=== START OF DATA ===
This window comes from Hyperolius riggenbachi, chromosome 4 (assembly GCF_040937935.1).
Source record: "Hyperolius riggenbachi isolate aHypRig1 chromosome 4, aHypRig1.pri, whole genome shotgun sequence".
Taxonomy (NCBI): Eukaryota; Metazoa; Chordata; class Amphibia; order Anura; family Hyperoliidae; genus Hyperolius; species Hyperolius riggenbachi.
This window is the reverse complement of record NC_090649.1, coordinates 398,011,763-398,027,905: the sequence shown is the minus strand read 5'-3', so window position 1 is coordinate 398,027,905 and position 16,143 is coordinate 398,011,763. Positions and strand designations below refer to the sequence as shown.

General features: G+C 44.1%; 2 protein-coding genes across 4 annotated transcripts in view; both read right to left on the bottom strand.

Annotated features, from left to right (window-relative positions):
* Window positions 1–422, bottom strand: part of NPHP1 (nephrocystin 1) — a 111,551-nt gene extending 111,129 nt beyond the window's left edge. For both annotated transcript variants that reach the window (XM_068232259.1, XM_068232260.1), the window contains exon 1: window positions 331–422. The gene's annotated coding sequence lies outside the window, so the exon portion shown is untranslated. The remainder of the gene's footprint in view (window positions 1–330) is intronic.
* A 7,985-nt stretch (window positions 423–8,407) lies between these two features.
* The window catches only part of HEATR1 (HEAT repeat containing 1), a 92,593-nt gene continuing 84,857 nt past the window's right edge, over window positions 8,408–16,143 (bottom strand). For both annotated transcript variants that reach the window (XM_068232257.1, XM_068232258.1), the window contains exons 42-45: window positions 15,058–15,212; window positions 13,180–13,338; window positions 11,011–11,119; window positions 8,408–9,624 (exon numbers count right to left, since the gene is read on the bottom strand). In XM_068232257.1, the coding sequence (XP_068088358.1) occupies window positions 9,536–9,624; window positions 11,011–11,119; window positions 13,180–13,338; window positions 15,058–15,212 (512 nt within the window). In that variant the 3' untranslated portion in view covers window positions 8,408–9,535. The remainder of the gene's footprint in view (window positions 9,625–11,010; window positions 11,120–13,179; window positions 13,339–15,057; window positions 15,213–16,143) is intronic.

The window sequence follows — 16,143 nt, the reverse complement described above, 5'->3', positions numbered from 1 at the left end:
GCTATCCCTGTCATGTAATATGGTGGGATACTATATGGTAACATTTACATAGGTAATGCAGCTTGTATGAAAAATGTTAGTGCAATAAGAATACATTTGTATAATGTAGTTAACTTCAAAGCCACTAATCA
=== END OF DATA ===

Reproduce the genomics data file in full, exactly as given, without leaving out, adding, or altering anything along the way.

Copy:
This window comes from Hyperolius riggenbachi, chromosome 4 (assembly GCF_040937935.1).
Source record: "Hyperolius riggenbachi isolate aHypRig1 chromosome 4, aHypRig1.pri, whole genome shotgun sequence".
Taxonomy (NCBI): Eukaryota; Metazoa; Chordata; class Amphibia; order Anura; family Hyperoliidae; genus Hyperolius; species Hyperolius riggenbachi.
This window is the reverse complement of record NC_090649.1, coordinates 398,011,763-398,027,905: the sequence shown is the minus strand read 5'-3', so window position 1 is coordinate 398,027,905 and position 16,143 is coordinate 398,011,763. Positions and strand designations below refer to the sequence as shown.

General features: G+C 44.1%; 2 protein-coding genes across 4 annotated transcripts in view; both read right to left on the bottom strand.

Annotated features, from left to right (window-relative positions):
* Window positions 1–422, bottom strand: part of NPHP1 (nephrocystin 1) — a 111,551-nt gene extending 111,129 nt beyond the window's left edge. For both annotated transcript variants that reach the window (XM_068232259.1, XM_068232260.1), the window contains exon 1: window positions 331–422. The gene's annotated coding sequence lies outside the window, so the exon portion shown is untranslated. The remainder of the gene's footprint in view (window positions 1–330) is intronic.
* A 7,985-nt stretch (window positions 423–8,407) lies between these two features.
* The window catches only part of HEATR1 (HEAT repeat containing 1), a 92,593-nt gene continuing 84,857 nt past the window's right edge, over window positions 8,408–16,143 (bottom strand). For both annotated transcript variants that reach the window (XM_068232257.1, XM_068232258.1), the window contains exons 42-45: window positions 15,058–15,212; window positions 13,180–13,338; window positions 11,011–11,119; window positions 8,408–9,624 (exon numbers count right to left, since the gene is read on the bottom strand). In XM_068232257.1, the coding sequence (XP_068088358.1) occupies window positions 9,536–9,624; window positions 11,011–11,119; window positions 13,180–13,338; window positions 15,058–15,212 (512 nt within the window). In that variant the 3' untranslated portion in view covers window positions 8,408–9,535. The remainder of the gene's footprint in view (window positions 9,625–11,010; window positions 11,120–13,179; window positions 13,339–15,057; window positions 15,213–16,143) is intronic.

The window sequence follows — 16,143 nt, the reverse complement described above, 5'->3', positions numbered from 1 at the left end:
GCTATCCCTGTCATGTAATATGGTGGGATACTATATGGTAACATTTACATAGGTAATGCAGCTTGTATGAAAAATGTTAGTGCAATAAGAATACATTTGTATAATGTAGTTAACTTCAAAGCCACTAATCA